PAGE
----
Social Class System

Kidushin (4:1) | Allon Ledder | 15 years ago

One of the main themes in the beginning of the final chapter is the apparent class system in Jewish society. For example, the Mishnah (4:1) lists ten genealogical classes of people who returned to Eretz Yisrael after the Babylonian exile and explains which of those classes are allowed to intermarry and which are not. The Mishnah (3:12) lists those women which are forbidden to marry Kohanim and the Kohen Gadol. The Mishnayot (3:13 and 4:8) deal with Mamzerim – who, despite being the children of two Jewish parents, are excluded from marrying into the congregation. In almost all of these cases, one’s status follows directly from the status of one’s mother or father (3:12).

Some of these restrictions on marriage still apply today. Kohanim are still prohibited from marrying divorcees. There are many sad cases of Mamzerim, who, through no fault of their own, are severely limited in who they can marry. It seems they are locked into a social class due to accident of birth.

This theme is also evident in parashat Bamidbar, which describes the encampment of the tribes of Bnei Yisrael around the Mishkan in the desert54. There is a great rigidity about the encampment – each individual’s distance and direction from the Mishkan was purely a function of their lineage. Those who were lucky enough to be born a Kohen or a Levi would camp closest to the Mishkan and would be privileged to serve in the Mishkan.

This seems quite foreign to our ‘modern’ notions of equality. Western society believes in the idea that everyone should have equal opportunities. There is almost a consensus that in an ideal world, there will be an egalitarian society based on merit and that no-one’s opportunities in life should be limited by their status.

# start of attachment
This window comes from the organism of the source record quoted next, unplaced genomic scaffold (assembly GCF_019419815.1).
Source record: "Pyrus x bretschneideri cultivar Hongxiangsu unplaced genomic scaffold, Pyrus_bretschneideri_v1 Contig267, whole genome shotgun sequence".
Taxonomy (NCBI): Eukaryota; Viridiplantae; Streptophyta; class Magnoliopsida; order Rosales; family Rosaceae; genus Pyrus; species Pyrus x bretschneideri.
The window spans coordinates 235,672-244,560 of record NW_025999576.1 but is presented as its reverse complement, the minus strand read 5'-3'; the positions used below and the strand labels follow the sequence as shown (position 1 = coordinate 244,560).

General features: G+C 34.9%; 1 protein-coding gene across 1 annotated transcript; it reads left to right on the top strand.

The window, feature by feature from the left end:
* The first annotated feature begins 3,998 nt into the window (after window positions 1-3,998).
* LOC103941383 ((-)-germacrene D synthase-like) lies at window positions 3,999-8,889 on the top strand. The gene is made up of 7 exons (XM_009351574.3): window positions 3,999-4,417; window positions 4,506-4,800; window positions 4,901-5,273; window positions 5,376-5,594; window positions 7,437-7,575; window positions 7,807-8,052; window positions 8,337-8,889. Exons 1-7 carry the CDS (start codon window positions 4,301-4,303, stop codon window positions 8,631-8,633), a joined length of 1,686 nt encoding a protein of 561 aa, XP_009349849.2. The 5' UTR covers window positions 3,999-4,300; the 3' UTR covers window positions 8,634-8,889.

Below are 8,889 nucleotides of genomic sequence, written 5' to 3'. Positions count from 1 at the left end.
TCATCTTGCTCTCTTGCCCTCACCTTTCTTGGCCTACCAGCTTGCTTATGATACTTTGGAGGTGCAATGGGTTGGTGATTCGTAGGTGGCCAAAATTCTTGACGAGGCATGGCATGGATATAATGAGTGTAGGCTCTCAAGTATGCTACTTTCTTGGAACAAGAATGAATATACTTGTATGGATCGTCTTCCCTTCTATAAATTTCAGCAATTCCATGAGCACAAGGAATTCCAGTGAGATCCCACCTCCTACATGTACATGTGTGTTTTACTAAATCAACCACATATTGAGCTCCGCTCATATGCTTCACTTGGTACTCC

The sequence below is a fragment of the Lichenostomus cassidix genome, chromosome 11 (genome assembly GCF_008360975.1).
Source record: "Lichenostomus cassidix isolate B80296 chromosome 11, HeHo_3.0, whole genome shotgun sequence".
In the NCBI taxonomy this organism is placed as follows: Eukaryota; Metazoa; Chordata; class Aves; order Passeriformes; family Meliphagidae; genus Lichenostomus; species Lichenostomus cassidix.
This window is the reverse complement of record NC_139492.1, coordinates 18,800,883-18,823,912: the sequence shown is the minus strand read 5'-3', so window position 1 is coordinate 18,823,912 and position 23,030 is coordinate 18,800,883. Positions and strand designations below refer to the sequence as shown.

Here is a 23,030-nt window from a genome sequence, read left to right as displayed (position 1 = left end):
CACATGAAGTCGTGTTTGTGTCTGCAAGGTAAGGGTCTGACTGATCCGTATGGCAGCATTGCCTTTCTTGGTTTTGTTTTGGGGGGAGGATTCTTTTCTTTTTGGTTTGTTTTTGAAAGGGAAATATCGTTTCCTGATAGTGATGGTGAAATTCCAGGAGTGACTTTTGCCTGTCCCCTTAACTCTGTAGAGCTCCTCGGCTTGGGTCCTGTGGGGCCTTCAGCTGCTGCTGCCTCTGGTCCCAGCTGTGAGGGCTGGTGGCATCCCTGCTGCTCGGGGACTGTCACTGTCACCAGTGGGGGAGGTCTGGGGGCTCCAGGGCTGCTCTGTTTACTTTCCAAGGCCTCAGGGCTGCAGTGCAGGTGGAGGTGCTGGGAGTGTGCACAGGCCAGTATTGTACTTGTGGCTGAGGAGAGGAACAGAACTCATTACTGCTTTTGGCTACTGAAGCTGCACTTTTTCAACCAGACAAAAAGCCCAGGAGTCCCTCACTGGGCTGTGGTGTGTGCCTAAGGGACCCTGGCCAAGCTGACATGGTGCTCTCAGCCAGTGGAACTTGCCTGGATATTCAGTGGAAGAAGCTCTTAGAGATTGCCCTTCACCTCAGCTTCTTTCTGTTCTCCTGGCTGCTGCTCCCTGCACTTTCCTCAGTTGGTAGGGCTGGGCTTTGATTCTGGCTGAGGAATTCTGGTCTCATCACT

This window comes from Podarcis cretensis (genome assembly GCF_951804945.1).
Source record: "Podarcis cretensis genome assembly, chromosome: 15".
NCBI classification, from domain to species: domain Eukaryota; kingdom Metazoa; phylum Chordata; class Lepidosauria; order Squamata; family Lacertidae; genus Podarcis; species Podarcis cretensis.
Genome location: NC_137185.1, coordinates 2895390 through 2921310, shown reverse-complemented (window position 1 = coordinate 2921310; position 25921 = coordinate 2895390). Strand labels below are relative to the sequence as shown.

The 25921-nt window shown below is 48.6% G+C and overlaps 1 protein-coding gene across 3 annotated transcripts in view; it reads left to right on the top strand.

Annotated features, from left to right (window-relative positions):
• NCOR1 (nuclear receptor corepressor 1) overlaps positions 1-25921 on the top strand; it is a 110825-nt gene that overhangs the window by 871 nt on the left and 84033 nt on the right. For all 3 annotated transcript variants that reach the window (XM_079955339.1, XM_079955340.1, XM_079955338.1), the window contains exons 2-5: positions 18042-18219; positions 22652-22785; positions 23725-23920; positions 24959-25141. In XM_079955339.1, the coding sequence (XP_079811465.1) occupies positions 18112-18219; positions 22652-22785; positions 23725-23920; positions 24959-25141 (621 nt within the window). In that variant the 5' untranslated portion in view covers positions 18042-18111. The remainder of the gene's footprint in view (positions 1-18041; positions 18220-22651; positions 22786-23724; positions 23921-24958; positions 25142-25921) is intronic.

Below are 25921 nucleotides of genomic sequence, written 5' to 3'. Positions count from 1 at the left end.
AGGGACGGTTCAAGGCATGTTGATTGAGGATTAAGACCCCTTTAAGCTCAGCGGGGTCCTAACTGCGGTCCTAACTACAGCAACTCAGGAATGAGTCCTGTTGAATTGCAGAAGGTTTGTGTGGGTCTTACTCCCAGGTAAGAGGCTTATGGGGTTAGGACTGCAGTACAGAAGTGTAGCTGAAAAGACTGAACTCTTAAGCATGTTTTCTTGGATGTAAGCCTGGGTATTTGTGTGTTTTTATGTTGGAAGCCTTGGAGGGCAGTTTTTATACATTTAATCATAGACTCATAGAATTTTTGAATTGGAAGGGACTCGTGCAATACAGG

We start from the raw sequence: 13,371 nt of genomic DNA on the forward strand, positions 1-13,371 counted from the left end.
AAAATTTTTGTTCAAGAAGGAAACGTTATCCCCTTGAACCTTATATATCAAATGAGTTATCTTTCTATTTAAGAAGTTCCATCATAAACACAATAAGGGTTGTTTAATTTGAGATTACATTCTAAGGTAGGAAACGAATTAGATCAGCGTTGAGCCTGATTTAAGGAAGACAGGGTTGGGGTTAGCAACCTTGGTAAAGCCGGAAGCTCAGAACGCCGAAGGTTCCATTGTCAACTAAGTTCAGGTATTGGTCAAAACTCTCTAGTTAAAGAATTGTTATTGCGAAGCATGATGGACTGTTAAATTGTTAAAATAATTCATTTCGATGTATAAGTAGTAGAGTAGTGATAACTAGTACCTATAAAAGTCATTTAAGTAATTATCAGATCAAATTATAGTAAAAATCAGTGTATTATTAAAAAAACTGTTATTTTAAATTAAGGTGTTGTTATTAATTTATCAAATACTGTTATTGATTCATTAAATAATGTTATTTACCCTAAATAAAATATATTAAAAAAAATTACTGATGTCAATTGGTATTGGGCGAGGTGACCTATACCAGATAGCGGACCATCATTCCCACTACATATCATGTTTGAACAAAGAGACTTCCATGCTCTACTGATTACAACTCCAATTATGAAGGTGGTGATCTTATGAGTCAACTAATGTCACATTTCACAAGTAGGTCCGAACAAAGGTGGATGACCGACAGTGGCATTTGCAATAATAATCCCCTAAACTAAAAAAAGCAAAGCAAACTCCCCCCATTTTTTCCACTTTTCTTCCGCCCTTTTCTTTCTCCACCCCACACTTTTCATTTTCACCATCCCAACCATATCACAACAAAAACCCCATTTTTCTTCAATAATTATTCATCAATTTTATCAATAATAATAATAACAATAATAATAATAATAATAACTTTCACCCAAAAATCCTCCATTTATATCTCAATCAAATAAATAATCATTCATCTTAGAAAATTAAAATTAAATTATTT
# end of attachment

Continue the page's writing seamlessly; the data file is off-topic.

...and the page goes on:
However lets take a closer look at the justice of this notion of equal opportunity. People are born with different talents and skills which limit their ultimate status. While we can learn new skills and improve ourselves, many of our attributes are ours from birth, just like our lineage.

How can we reconcile our Western notions of equality with Judaism’s apparent class system. One answer is highlighted by the Gemara. The Rabbanim teach us that honours are to be bestowed according to a person’s accomplishments in life and nothing else - “The Mamzer who is a Talmid Chacham takes priority over the Kohen Gadol who is ignorant” (Horayot 13a). Hashem takes into consideration one’s circumstances when assessing one’s achievements and ultimately one’s merit. We are ultimately assessed based on the extent to which we have reached our potential.

R’ Moshe Feinstein touches on this issue in a comment on the Rashi to Shmot (6:26). In this pasuk, Aharon’s name is mentioned before Moshe’s name. Rashi notes that sometimes in the Torah Moshe’s name precedes Aharon’s name and sometimes Aharon’s name precedes Moshe’s name. Rashi comments that this shows that Moshe and Aharon were equally great. R’ Moshe Feinstein asks how this can possibly be true. The Torah itself testifies that Moshe was the greatest prophet of all time (Bamidbar 12:7). R’ Moshe Feinstein answers that just like Moshe, Aharon achieved the absolute maximum of his potential. Hashem measures our merit based purely on how well we achieve our potential taking into account our unique circumstances.

On the one hand, this is quite a reassuring idea. We will not be judged based on how we compare to other people because we all have different circumstances. On the other hand, this can be quite daunting. We are only judged based on how we measure up compared to our own potential. However we can never know what our potential is and when we have reached it. No matter what we have achieved, there is always more that can be done.

54 Some of these ideas are based on ‘Jewish Meritocracy’ - an article by Rabbi Noson Weisz, parsha Bamidbar 2006.\ (see:


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